For most places in the Caribbean, the term Cold War fails to describe the contentious, noisy, violent politics of the 1950s and ‘60s. In the rapidly changing political contexts of 1957-62, Haiti’s Francois Duvalier and Cuban Fidel Castro rose to power, while in the Dominican Republic Rafael Trujillo’s regime weakened and ended with his assassination in 1961. Actors across the ideological spectrum engaged in transnational ‘Radio Wars’ in their efforts to both undermine and prop up particular regimes. This article will explore those radio wars, understanding them not just as an enactment of the complex politics of the day, but also as the expression of a particular kind of utopian imagining of radio’s potential for political mobilisation. It considers the politics of clandestine broadcasting across ideological, racial and national boundaries in the 1950s and ‘60s Caribbean. Expanding on and engaging a burgeoning literature on radio in Latin America and the Caribbean, attention to ‘Radio Wars’ adds fresh perspectives to histories of the Cold War, decolonisation, and the soundscapes of dictatorship and empire. More precisely, it moves beyond a Soviet-US binary and considers the role of broadcasting and propaganda in the making of an inter-Caribbean war of frequencies.

Additional Metadata
Keywords Media History, Broadcasting, Cold War, Cuba, Haiti, Caribbean
Publisher Netherlands Institute for Sound and Vision
Persistent URL dx.doi.org/10.18146/tmg.591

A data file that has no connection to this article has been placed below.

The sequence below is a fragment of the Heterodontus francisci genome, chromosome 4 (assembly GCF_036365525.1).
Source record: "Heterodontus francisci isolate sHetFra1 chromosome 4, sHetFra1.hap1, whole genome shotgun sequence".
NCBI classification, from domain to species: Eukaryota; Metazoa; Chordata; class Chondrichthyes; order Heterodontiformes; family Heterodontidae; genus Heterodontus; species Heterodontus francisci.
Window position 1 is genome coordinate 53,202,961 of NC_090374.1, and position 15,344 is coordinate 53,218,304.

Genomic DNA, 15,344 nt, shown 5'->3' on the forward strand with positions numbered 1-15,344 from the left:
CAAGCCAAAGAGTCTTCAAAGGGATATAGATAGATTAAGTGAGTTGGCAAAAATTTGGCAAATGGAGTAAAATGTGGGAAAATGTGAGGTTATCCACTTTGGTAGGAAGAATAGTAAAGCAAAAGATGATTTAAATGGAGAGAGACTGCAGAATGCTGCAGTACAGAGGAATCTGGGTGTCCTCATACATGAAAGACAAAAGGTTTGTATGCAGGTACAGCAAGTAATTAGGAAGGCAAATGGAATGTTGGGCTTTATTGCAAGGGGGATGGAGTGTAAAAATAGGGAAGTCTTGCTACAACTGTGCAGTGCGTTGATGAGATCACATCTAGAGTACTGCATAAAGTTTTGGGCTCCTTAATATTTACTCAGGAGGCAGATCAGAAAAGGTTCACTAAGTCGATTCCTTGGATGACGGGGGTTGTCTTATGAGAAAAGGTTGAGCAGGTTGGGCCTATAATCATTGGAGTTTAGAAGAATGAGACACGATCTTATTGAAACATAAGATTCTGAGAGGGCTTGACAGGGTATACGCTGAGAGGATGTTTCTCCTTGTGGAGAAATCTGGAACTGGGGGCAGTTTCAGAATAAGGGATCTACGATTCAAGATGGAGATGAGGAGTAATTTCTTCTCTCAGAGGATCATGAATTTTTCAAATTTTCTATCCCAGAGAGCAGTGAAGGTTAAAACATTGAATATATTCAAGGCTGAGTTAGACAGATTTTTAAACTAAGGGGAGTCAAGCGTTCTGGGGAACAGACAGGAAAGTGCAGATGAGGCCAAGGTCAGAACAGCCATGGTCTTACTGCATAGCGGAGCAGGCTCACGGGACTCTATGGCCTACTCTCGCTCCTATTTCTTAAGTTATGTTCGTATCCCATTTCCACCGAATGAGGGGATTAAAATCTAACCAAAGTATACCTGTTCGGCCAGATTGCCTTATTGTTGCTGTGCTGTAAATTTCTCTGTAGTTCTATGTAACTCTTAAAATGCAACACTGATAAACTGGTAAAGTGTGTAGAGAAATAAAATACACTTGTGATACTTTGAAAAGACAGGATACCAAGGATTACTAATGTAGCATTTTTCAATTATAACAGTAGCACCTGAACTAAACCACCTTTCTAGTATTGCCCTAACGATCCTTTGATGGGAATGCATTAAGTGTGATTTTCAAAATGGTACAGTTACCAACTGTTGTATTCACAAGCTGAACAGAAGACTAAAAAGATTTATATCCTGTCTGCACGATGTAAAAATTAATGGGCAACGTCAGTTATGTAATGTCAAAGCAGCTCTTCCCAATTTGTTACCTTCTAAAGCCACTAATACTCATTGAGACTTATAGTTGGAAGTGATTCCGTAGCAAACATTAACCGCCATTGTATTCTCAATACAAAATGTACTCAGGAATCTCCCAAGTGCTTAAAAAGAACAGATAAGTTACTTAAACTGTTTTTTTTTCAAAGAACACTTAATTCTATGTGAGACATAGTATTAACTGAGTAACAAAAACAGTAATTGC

Journal Tijdschrift voor Mediageschiedenis
Rights Authors who publish with this journal agree to the following terms:Authors retain copyright and grant the journal right of first publication with the work simultaneously licensed under a Creative Commons Attribution License that allows others to share the work with an acknowledgement of the work's authorship and initial publication in this journal.Authors are able to enter into separate, additional contractual arrangements for the non-exclusive distribution of the journal's published version of the work (e.g., post it to an institutional repository or publish it in a book), with an acknowledgement of its initial publication in this journal.Authors are permitted and encouraged to post their work online (e.g., in institutional repositories or on their website) prior to and during the submission process, as it can lead to productive exchanges, as well as earlier and greater citation of published work (See The Effect of Open Access).
Note TMG Journal for Media History; Vol 22, No 2 (2019): Developing Radio Histories; 87-96
Citation
Bronfman, Alejandra. (2019). Radio Wars and Revolution in the Caribbean, 1959. Tijdschrift voor Mediageschiedenis, 22(2), 87–96. doi:10.18146/tmg.591